Through Dafoe’s work in the theater, film offers began coming his way. His first big-screen role was supposed to be in Michael Cimino‘s Heaven’s Gate (1980) — eventually an infamous flop — but he was fired midway through the tense production, so it ended up being in Kathryn Bigelow and Monty Montgomery‘s low-budget The Loveless (made in 1980, released in 1982). Thus began decades of jumping between The Wooster Group and outside offers. His opportunities in front of cameras were generally more limited than his opportunities on the stage — his face read as menacing to many, leading to a slew of early roles as villains in films like Streets of Fire (his first studio film), To Live and Die in LA (which brought him to the attention of Stone and Scorsese) and Wild at Heart — but Dafoe worked to avoid being typecast. “Habit can brand you, but, as an actor, it can limit you,” he says. Ironically, his greatest early recognition came for playing “good guys,” one a Vietnam War soldier in Stone’s Platoon and the other Jesus in the highly controversial The Last Temptation of Christ. His profile grew considerably as a result of those films, as well as two others shortly thereafter: Mississippi Burning, for which he appeared on the cover of Time, and Born on the Fourth of July, another Stone-directed film about Vietnam War soldiers, only now in the aftermath of the brutal war.
Dafoe never became a full-fledged movie star or household name, but rather an actor whose familiar face always suggested that a film was worth watching, regardless of its type — and indeed few have demonstrated more range than he has. He seems as at home in a period-piece costume drama (he plays T.S. Eliot in 1994’s Tom & Viv) as in a vigilante action film (he plays an FBI agent in 1999’s The Boondock Saints), and as at ease in a gritty indie (like 2002’s Auto Focus, made with his most frequent collaborator, Paul Schrader) as in a big studio behemoth (like that same year’s Spider-Man, in which he plays Norman Osborne/The Green Goblin). He may have never been better than he was as Max Shreck, the actor who played a vampire — or the vampire who played an actor playing a vampire — in Shadow of the Vampire, which required a “radical transformation” and may be his greatest performance to date. (“It was actor Heaven,” he reflects.) His cinematic choices only got riskier after 2004, when his relationship with LeCompte ended, and with it his association with The Wooster Group. (Losing his theatrical home “was painful,” he acknowledges.) Around that same time, perhaps not coincidentally, he began making a host of movies with the likes of Wes Anderson, Lars von Trier and Abel Ferrara, which are, in their own way, as “experimental” as anything.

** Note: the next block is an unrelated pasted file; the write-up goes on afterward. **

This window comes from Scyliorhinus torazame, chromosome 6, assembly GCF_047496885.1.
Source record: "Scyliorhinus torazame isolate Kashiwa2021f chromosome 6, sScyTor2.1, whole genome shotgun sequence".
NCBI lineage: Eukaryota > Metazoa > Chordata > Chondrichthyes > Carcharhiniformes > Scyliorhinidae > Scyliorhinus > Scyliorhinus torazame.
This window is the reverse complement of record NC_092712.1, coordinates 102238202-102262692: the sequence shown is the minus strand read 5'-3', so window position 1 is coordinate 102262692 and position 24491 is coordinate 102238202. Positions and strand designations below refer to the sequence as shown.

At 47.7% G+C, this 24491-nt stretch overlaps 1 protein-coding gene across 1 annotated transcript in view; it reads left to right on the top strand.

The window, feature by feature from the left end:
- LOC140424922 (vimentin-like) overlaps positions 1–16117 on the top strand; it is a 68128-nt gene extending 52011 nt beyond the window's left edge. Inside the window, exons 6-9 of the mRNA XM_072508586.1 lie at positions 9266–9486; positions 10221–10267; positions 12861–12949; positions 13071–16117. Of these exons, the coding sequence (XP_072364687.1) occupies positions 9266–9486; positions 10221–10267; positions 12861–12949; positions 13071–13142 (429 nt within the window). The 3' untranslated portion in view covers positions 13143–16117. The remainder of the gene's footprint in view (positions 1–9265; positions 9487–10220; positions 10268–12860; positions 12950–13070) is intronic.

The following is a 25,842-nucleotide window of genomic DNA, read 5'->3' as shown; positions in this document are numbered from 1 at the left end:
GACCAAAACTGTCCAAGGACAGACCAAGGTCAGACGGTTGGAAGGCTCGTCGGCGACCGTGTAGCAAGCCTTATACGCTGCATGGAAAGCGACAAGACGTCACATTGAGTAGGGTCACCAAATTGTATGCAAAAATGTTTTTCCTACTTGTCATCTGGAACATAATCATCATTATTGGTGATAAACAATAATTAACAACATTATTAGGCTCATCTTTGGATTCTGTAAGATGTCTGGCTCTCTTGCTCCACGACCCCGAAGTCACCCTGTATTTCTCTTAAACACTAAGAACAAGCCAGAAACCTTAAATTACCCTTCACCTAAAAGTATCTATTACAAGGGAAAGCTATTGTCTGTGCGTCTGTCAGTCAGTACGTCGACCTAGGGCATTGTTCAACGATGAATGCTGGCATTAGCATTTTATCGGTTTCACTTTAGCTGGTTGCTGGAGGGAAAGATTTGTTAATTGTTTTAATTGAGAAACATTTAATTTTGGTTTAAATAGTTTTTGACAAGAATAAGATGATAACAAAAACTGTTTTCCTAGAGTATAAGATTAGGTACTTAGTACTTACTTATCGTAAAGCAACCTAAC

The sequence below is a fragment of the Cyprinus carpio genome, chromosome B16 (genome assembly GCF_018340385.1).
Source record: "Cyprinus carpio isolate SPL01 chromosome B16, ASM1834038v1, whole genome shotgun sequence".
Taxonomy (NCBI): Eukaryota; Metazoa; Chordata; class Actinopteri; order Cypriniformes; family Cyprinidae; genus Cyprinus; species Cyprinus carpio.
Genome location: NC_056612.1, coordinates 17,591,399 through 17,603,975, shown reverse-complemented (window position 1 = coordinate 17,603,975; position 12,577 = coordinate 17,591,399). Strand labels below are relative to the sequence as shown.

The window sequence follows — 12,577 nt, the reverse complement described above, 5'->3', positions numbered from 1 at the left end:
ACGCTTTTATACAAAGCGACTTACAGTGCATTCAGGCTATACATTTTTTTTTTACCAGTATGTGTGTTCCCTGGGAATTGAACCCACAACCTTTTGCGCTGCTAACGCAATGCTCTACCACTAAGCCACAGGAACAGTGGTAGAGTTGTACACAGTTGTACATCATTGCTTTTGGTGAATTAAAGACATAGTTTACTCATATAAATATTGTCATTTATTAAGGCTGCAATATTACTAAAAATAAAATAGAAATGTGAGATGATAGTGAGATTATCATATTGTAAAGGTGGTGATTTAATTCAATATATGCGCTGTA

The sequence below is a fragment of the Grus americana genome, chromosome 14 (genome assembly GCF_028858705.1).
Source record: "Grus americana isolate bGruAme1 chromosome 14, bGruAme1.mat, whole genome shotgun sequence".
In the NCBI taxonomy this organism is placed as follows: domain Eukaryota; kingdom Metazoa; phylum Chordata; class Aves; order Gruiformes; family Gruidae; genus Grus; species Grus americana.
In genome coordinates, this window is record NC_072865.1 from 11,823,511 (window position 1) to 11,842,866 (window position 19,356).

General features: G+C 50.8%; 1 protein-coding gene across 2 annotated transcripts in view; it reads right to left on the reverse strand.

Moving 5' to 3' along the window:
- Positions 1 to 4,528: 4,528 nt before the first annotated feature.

Through it all, an unmistakable humility has somehow endured, to the extent that Dafoe sought out an opportunity to work with Baker, a filmmaker who theretofore had made his name helming microbudget films starring first-time actors — sort of modern-day neo-realist works. For The Florida Project, Dafoe went down to Florida, ahead of his collaborators, in order to meet with real motel managers and get a sense of how they dressed, spoke and operated. He then practiced his craft opposite far less experienced actors, ranging from 6-year-old phenom Brooklynn Prince (“a natural performer, smart”) to twentysomething Instagram discovery Bria Vinaite (“she’s fantastic”), and was delighted to do so. “I suppose the biggest challenge — and I don’t think I’ve admitted this — was you have to stay calm and be patient and not try to drive,” Dafoe explains. “You’ve gotta let the kids drive, if you can imagine that. I’m ready to grab the wheel if we’re gonna crash, but you’ve gotta let the kids drive. And, in the end, they were sweet kids, and the story protected us, our roles in the story protected us.” In a way, he even envied his scene partners, explaining, with a smile, “My ambition is always to not be an actor — to be an actor who doesn’t seem like an actor.”